First published in the Globe and Mail on Oct 25, 2016 While Wallonia’s opposition to the Canada-EU Comprehensive Economic and Trade Agreement has received considerable attention, a recent decision of the German Federal Constitutional Court shows that CETA faces more fundamental hurdles than most Canadian and European leaders are willing to acknowledge. On Oct. 13, the constitutional court declined to issue a preliminary injunction prohibiting the German government from signing CETA. While it allowed Germany to sign, a careful reading of the decision reveals that it gave CETA a very qualified green light and contains several important lessons for Canada.

John Degen is a writer whose day job is that of a civil servant employed by the Ontario Arts Council. He frequently launches uninformed ad hominem attacks against anyone who questions Access Copyright. Curiously, these rants are regularly tweeted by Barry Sookman, who ought to know better. Degen’s blog of September 24, 2012 states that “…there comes a point when you just get tired of listening to the shrieking crusaders who want to take away your rights. And then those same crusaders smirkingly portray themselves as Nazis, just before Yom Kippur.” What provoked Degen’s ire was a retweet of mine linking to a recently made video …

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Ten years ago I landed in Toronto with my wife and an 11 months old son. I left my job as a staff lawyer at the Israeli Antitrust Authority and arrived to Toronto to become a student again at UofT’s Faculty of Law. A couple of days later I had a meeting with Prof. Brian Langille: now my colleague, then the Associate Dean, Graduate Student. The meeting was part of a routine procedure for all incoming graduate students, but nonetheless, it was a sign for a great start. Not that I had never had meetings with professors in my earlier …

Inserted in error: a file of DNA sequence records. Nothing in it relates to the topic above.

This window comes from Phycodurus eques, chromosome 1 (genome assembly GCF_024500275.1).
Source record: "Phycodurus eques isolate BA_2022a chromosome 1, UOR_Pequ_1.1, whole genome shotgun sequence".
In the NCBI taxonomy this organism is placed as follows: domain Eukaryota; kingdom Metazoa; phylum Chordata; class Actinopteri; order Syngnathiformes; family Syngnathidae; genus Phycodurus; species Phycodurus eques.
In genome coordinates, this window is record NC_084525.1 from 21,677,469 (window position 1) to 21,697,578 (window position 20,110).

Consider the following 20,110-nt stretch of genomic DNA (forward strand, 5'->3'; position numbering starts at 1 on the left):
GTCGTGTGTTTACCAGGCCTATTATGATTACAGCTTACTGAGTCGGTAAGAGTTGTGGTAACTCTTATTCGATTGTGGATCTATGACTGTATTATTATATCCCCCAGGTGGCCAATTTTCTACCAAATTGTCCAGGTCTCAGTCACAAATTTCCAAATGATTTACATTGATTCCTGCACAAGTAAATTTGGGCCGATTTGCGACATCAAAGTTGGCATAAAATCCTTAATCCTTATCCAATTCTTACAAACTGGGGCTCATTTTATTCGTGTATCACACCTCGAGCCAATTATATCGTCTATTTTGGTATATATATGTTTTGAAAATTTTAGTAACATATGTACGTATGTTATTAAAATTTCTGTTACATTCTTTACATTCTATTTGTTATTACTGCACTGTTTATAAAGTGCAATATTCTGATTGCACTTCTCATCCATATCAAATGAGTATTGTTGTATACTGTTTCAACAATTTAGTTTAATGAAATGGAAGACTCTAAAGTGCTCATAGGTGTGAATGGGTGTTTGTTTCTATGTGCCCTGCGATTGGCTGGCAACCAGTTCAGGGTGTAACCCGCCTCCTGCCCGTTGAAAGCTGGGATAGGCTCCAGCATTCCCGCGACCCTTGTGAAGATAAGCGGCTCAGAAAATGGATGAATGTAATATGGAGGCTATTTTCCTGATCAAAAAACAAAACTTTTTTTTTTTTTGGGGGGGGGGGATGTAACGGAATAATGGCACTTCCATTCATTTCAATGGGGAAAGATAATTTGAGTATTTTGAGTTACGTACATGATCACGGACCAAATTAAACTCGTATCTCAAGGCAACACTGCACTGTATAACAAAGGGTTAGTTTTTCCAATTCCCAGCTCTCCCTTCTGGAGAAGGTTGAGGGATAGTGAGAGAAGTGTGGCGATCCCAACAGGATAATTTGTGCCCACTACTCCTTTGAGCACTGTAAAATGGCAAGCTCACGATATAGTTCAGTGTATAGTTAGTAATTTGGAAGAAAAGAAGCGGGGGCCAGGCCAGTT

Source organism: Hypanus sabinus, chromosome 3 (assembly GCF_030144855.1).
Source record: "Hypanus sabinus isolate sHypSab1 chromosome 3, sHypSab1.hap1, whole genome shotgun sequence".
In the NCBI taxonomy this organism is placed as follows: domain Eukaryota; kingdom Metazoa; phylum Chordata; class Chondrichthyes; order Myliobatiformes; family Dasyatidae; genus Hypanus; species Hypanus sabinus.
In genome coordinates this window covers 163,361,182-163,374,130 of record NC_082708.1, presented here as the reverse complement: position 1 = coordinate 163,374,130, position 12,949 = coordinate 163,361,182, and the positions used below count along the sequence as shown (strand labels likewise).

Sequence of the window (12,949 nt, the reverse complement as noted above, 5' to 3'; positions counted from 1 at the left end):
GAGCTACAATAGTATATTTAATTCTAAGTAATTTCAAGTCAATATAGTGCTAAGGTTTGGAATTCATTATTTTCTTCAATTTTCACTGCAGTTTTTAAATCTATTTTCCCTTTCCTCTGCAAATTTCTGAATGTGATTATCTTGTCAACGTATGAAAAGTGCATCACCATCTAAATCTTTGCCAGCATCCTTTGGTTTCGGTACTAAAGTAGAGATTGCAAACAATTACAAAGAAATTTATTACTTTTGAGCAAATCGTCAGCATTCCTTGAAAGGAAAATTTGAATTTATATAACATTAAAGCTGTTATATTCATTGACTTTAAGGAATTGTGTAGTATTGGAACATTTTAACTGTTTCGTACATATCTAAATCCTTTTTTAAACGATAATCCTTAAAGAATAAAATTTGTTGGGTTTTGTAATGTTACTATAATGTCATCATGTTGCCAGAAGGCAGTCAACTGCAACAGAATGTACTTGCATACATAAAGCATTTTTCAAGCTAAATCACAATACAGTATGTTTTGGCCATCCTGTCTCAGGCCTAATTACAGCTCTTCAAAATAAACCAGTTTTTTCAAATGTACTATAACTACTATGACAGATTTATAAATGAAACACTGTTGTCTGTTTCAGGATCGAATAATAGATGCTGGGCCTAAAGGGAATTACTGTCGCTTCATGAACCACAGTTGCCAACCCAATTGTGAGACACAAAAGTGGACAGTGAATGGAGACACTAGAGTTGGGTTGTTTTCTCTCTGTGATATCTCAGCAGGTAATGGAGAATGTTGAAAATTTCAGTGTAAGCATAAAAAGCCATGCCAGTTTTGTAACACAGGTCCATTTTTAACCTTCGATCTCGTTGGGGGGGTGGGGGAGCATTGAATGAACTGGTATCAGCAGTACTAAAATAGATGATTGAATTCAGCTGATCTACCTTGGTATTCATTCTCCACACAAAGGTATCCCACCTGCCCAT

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Let it be known that I have very negative attitude towards Ipsos Reid. A couple of days ago my phone office rang.  The speaker presented herself as a poller from Ipsos Reid, interested in conducting a survey about the public attitude towards companies.  I politely declined.  First I said that I was very busy.  She asked me if there was another time when it’d be more convenient to talk to me and I said that I actually wasn’t interested in participating at all. A few hours later the phone rang again, same introduction only asking to speak to one of …

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